Gamer is a terrific piece of trash cinema. Neveldine/Taylor’s brilliantly stupid piss-take on Second Life, gaming, the American penal system, and mass media is, in nerd-soundbite-friendly terms, Sin City-era Frank Miller adapting William Gibson’s Neuromancer. Even as the movie played out a fairly inevitable story, I found myself thoroughly enjoying the choices it made along the way, particularly when it came to the bugfuck performance by Michael C. Hall as the big bad, who’s given some of the funniest material a villain has ever had to play with. It’s high octane, smart enough to get by with everything it does and represents the kinetic, fast-and-dirty possibilities of digital cinema at a much more realizable level than any big-budget blockbusters.
Another modestly budgeted film with a high level of polish, District 9 starts off as a documentary-style science fiction film and ends up feeling like a proof-of-concept for the eventual Robotech live-action adaptation. There’s a few very huge leaps the movie fails to make and they nagged at me throughout the second half. Why did the aliens choose to do nothing with the weapons technology they possessed for twenty years before the events of the film? Is there no United Nations? Why bother with the cinema verité approach of the bookending material if you’re just going to have tightly-edited running and gunning over the middle 75% of the film? I can see why many enjoyed the movie — the acting is fine, the script does some interesting things with some of the same themes that Avatar furiously masturbates over, and the special effects were top-flight — but I was left disappointed by the final product’s faux intelligence and inability to say anything new in either of the formats presented.
While District 9 and Gamer both throw more and more at the viewer to varying levels of success, The Hurt Locker keeps things minimal and manages to redefine the modern war movie. Kathryn Bigelow’s a director I’ve long admired (Near Dark is the only modern vampire movie I take seriously) and the way she approaches the stripped-down screenplay is admirable. She tells the story visually, with long passages of near-silence, clipped dialogue, and Barry Ackroyd’s casually elegant cinematography heightening the tension without ever being cheap. In an era of overblown emotionalism, the movie’s lack of speeches and cheap platitudes is refreshing, making the events of the last act even more stunning.
I feel like I’ve shared this before, but Tim Leong linked to it on Twitter and I was reminded of how fascinating and infuriating this piece of Americana is. Apparently you can do an entire Chick-style tract about segregation and how great it is without having a single black person appear on the pages. Metafiction!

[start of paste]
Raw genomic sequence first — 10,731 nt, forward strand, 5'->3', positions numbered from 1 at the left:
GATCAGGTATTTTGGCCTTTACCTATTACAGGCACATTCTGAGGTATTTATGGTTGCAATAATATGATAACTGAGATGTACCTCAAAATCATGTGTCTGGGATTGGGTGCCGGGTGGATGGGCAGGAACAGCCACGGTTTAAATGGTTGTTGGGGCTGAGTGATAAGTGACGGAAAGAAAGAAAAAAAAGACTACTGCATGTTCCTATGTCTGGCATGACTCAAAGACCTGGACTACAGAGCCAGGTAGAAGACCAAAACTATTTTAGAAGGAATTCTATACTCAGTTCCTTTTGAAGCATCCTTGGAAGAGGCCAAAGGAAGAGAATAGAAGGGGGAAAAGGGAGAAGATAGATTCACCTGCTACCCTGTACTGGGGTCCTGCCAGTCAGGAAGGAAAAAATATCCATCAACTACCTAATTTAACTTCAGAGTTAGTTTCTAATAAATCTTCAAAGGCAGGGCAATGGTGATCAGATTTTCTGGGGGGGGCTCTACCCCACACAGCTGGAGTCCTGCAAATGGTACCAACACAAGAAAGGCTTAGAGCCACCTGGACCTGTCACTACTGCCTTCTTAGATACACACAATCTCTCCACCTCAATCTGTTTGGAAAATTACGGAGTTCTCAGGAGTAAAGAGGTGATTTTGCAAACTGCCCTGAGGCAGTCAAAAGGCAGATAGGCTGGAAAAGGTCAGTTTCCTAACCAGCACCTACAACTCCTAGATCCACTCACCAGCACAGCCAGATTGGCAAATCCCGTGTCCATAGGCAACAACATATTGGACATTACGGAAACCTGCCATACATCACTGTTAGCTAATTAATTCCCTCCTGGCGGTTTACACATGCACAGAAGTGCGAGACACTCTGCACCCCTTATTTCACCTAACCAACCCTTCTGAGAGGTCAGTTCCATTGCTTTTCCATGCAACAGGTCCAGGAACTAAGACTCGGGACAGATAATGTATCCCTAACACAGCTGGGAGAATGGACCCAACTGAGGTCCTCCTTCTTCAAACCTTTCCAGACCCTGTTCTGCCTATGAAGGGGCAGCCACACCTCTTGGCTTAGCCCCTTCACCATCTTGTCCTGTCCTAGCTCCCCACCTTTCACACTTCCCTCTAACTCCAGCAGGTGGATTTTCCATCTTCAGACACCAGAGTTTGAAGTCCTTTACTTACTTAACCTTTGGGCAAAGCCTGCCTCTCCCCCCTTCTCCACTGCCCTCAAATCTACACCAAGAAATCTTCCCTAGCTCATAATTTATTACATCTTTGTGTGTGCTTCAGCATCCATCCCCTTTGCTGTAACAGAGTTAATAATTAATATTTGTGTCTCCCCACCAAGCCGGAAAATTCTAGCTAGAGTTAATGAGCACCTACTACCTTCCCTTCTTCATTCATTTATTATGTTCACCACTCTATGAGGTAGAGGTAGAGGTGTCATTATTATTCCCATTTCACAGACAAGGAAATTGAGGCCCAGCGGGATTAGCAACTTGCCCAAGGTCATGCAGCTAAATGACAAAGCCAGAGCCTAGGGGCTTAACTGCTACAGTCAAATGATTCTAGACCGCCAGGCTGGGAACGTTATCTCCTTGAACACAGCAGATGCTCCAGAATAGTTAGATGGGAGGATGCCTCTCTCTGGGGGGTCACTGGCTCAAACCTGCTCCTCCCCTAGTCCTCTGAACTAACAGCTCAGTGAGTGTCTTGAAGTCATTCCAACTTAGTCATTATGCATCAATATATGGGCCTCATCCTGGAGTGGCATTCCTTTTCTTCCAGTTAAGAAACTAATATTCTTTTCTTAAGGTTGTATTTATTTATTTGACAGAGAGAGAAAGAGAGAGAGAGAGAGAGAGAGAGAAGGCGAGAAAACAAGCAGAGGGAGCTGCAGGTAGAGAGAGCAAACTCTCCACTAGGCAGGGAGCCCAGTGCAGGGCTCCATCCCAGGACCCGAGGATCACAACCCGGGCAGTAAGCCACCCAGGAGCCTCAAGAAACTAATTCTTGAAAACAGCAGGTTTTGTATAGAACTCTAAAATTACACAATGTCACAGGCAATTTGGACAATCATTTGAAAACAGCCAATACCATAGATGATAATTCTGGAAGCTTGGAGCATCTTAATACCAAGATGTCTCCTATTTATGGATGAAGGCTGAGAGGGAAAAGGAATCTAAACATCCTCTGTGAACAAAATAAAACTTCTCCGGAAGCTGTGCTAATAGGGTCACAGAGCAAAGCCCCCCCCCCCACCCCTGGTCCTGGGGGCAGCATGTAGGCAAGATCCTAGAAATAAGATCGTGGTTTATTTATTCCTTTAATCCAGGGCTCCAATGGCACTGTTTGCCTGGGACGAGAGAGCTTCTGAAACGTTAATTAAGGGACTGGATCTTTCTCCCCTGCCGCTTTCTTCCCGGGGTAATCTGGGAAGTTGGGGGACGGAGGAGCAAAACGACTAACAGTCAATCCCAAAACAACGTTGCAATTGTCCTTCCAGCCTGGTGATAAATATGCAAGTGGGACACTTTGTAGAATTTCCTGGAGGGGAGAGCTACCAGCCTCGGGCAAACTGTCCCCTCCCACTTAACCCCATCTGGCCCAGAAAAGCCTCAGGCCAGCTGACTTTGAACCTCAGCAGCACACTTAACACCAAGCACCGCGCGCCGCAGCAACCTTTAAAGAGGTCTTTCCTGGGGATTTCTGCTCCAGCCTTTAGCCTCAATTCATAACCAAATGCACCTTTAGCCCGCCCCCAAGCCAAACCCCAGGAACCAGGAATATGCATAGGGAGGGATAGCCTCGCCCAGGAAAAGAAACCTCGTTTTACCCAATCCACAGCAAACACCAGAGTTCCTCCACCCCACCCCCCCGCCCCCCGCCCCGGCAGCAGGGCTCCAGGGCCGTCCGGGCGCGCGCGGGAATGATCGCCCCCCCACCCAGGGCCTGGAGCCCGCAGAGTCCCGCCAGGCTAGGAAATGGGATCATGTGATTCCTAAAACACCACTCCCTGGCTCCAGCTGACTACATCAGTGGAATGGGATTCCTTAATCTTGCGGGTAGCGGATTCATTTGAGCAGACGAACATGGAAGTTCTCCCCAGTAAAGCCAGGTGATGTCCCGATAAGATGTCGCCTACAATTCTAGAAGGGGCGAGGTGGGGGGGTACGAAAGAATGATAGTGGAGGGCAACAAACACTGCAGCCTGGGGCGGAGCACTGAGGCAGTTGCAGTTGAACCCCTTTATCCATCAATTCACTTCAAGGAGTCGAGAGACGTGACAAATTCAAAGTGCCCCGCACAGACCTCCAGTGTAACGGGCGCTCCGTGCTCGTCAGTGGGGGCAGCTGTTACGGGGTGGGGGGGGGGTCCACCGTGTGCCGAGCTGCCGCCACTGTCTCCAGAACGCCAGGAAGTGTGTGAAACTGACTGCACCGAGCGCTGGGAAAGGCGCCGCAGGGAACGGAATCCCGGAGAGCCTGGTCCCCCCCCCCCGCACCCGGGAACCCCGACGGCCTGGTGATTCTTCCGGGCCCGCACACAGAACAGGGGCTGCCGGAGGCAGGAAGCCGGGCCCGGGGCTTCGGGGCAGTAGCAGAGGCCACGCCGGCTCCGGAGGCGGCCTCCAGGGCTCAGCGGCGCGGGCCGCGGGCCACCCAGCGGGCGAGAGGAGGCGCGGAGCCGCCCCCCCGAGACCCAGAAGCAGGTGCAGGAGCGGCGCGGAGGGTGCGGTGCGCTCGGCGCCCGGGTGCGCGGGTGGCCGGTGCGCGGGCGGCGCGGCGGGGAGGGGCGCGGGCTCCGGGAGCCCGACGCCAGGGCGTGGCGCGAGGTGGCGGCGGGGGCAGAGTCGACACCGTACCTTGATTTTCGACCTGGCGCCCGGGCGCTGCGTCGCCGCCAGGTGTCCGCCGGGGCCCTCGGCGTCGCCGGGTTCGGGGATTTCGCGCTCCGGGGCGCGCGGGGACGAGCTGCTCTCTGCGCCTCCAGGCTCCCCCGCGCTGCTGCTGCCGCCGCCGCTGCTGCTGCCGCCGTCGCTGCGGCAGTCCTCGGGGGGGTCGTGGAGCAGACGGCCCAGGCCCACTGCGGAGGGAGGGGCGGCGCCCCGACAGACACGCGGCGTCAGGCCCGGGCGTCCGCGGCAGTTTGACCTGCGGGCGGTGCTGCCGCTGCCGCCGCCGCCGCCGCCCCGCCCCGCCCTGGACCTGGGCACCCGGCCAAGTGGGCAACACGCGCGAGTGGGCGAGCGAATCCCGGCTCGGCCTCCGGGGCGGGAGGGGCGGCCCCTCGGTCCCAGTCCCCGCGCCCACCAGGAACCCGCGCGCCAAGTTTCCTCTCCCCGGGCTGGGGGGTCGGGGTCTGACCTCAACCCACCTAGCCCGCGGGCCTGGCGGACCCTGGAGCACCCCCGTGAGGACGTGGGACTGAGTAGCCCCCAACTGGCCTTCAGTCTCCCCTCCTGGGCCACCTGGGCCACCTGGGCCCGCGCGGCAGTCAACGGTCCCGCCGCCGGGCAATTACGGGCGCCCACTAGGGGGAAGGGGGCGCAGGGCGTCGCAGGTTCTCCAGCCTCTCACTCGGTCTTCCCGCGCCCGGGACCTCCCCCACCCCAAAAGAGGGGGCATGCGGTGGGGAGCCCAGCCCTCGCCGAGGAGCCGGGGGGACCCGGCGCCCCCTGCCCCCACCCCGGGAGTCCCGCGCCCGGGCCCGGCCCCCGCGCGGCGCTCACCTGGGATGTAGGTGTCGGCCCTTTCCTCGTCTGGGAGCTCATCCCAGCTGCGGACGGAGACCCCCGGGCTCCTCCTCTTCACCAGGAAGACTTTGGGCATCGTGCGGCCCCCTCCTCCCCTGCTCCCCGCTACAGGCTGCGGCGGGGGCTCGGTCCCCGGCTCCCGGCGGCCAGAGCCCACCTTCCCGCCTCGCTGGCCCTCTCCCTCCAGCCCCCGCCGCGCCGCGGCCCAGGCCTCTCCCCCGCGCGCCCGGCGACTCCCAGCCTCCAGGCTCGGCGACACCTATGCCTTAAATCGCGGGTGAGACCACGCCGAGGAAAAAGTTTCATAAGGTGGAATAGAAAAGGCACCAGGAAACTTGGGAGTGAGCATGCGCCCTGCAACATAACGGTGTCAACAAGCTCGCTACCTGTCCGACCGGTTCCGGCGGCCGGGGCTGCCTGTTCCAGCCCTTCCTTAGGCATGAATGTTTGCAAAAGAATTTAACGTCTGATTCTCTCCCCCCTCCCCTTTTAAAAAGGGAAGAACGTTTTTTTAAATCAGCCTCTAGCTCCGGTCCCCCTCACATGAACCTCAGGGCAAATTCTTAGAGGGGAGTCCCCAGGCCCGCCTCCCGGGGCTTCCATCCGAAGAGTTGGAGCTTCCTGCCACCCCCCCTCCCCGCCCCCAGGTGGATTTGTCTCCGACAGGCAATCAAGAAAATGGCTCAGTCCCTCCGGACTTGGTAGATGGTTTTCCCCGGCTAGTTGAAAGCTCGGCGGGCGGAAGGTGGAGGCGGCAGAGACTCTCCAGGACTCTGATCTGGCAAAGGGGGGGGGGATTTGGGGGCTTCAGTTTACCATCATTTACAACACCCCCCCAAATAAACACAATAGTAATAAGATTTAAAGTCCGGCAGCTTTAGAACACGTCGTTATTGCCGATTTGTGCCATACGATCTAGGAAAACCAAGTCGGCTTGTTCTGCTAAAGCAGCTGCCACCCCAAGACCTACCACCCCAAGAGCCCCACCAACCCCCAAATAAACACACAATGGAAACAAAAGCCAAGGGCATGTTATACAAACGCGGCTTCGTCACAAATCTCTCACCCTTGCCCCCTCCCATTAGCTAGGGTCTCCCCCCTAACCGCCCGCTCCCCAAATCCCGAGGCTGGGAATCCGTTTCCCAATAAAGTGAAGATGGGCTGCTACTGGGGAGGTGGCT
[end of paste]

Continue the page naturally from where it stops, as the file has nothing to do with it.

Why am I giving away a Starman omnibus? Because I actually wasn’t that crazy about it, even though I liked the first volume pretty OK and I’m fine with not owning a book I didn’t enjoy very much. Why only the second volume? Because whatshername sold the first on Amazon a couple of months ago. So, here we are. Maybe you’ve got the first one already but didn’t buy the second one. Maybe you wanted to get it for a friend. Maybe you just like buying the second volumes of things and wanted to shelve it with Ripley Under Ground and The Two Towers. Anyway, leave a comment that details your favorite second volume of whatever (maybe you like New Coke better than Coke Classic, for instance,) before 12:01AM EST on Saturday, January 30 to qualify for the draw, which is performed using the Random.org number generator.
Before you do that, however, give big ups to Charles Schneeflock Snow, a local cartoonist who won Robert Crumb’s adaptation of the Bible’s book of Genesis.
Terms And Conditions
Please note that because of shipping costs, this contest is for residents of the United States of America and Canada. You must leave your email address with your comment to qualify, as I’m not going to spend any time hunting down someone who didn’t want to be contacted about their amazing prize. One comment per person and yes, I will know if you cheat.
“In the criminal justice system, primate-based offenses are considered especially awesome. In New York City, the dedicated detectives who investigate these ridiculous felonies are members of an elite squad known as the Simian Victims Unit. These are their stories.”